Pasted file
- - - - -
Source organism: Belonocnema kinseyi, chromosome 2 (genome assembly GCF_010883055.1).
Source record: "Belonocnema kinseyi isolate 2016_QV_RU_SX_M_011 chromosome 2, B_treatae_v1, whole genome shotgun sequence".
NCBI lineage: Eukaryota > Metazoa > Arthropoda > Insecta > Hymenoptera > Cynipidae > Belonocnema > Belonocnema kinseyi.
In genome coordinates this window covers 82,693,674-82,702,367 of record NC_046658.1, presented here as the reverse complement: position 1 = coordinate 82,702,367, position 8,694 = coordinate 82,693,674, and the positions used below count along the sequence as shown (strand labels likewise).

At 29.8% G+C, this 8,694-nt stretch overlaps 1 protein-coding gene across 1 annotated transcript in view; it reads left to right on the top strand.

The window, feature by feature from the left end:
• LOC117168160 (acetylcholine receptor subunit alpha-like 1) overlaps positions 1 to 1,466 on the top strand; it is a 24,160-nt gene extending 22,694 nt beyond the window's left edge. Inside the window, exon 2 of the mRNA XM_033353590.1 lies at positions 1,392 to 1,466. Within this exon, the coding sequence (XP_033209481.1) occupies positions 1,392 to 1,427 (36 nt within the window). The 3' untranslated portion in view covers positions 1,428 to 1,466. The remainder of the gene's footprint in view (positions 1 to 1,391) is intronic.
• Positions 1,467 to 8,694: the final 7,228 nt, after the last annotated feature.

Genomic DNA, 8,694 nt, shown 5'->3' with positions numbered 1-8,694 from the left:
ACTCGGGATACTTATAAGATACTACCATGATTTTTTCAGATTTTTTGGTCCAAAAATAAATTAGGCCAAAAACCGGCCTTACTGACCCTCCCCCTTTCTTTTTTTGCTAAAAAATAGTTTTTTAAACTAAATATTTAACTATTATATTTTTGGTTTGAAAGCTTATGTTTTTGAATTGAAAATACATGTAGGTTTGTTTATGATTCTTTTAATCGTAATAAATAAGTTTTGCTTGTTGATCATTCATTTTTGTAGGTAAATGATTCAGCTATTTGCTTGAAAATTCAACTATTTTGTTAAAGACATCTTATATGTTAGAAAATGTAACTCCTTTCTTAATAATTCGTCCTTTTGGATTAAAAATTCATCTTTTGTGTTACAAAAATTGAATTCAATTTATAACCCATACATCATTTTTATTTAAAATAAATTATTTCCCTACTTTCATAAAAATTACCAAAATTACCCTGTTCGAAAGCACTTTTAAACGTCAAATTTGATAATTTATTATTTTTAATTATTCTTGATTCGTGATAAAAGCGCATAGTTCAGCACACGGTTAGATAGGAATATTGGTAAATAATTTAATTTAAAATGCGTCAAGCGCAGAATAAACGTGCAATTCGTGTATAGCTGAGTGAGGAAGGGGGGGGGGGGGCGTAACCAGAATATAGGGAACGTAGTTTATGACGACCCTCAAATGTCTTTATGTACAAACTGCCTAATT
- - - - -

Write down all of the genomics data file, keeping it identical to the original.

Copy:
Source organism: Belonocnema kinseyi, chromosome 2 (genome assembly GCF_010883055.1).
Source record: "Belonocnema kinseyi isolate 2016_QV_RU_SX_M_011 chromosome 2, B_treatae_v1, whole genome shotgun sequence".
NCBI lineage: Eukaryota > Metazoa > Arthropoda > Insecta > Hymenoptera > Cynipidae > Belonocnema > Belonocnema kinseyi.
In genome coordinates this window covers 82,693,674-82,702,367 of record NC_046658.1, presented here as the reverse complement: position 1 = coordinate 82,702,367, position 8,694 = coordinate 82,693,674, and the positions used below count along the sequence as shown (strand labels likewise).

At 29.8% G+C, this 8,694-nt stretch overlaps 1 protein-coding gene across 1 annotated transcript in view; it reads left to right on the top strand.

The window, feature by feature from the left end:
• LOC117168160 (acetylcholine receptor subunit alpha-like 1) overlaps positions 1 to 1,466 on the top strand; it is a 24,160-nt gene extending 22,694 nt beyond the window's left edge. Inside the window, exon 2 of the mRNA XM_033353590.1 lies at positions 1,392 to 1,466. Within this exon, the coding sequence (XP_033209481.1) occupies positions 1,392 to 1,427 (36 nt within the window). The 3' untranslated portion in view covers positions 1,428 to 1,466. The remainder of the gene's footprint in view (positions 1 to 1,391) is intronic.
• Positions 1,467 to 8,694: the final 7,228 nt, after the last annotated feature.

Genomic DNA, 8,694 nt, shown 5'->3' with positions numbered 1-8,694 from the left:
ACTCGGGATACTTATAAGATACTACCATGATTTTTTCAGATTTTTTGGTCCAAAAATAAATTAGGCCAAAAACCGGCCTTACTGACCCTCCCCCTTTCTTTTTTTGCTAAAAAATAGTTTTTTAAACTAAATATTTAACTATTATATTTTTGGTTTGAAAGCTTATGTTTTTGAATTGAAAATACATGTAGGTTTGTTTATGATTCTTTTAATCGTAATAAATAAGTTTTGCTTGTTGATCATTCATTTTTGTAGGTAAATGATTCAGCTATTTGCTTGAAAATTCAACTATTTTGTTAAAGACATCTTATATGTTAGAAAATGTAACTCCTTTCTTAATAATTCGTCCTTTTGGATTAAAAATTCATCTTTTGTGTTACAAAAATTGAATTCAATTTATAACCCATACATCATTTTTATTTAAAATAAATTATTTCCCTACTTTCATAAAAATTACCAAAATTACCCTGTTCGAAAGCACTTTTAAACGTCAAATTTGATAATTTATTATTTTTAATTATTCTTGATTCGTGATAAAAGCGCATAGTTCAGCACACGGTTAGATAGGAATATTGGTAAATAATTTAATTTAAAATGCGTCAAGCGCAGAATAAACGTGCAATTCGTGTATAGCTGAGTGAGGAAGGGGGGGGGGGGGCGTAACCAGAATATAGGGAACGTAGTTTATGACGACCCTCAAATGTCTTTATGTACAAACTGCCTAATT